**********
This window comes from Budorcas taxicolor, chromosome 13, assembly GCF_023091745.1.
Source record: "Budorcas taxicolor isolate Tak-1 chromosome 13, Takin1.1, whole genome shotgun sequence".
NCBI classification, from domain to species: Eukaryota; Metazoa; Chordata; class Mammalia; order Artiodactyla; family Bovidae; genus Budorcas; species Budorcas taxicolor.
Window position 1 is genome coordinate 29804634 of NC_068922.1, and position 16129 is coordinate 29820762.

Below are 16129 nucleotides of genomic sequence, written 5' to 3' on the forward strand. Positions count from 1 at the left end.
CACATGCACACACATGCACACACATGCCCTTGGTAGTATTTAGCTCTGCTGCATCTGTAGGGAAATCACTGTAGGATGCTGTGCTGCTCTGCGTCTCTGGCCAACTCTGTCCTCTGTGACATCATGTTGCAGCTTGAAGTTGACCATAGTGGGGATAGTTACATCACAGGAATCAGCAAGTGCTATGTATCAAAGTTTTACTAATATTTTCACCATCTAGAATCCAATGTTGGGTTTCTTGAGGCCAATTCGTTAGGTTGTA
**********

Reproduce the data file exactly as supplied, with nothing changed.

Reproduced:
This window comes from Budorcas taxicolor, chromosome 13, assembly GCF_023091745.1.
Source record: "Budorcas taxicolor isolate Tak-1 chromosome 13, Takin1.1, whole genome shotgun sequence".
NCBI classification, from domain to species: Eukaryota; Metazoa; Chordata; class Mammalia; order Artiodactyla; family Bovidae; genus Budorcas; species Budorcas taxicolor.
Window position 1 is genome coordinate 29804634 of NC_068922.1, and position 16129 is coordinate 29820762.

Below are 16129 nucleotides of genomic sequence, written 5' to 3' on the forward strand. Positions count from 1 at the left end.
CACATGCACACACATGCACACACATGCCCTTGGTAGTATTTAGCTCTGCTGCATCTGTAGGGAAATCACTGTAGGATGCTGTGCTGCTCTGCGTCTCTGGCCAACTCTGTCCTCTGTGACATCATGTTGCAGCTTGAAGTTGACCATAGTGGGGATAGTTACATCACAGGAATCAGCAAGTGCTATGTATCAAAGTTTTACTAATATTTTCACCATCTAGAATCCAATGTTGGGTTTCTTGAGGCCAATTCGTTAGGTTGTA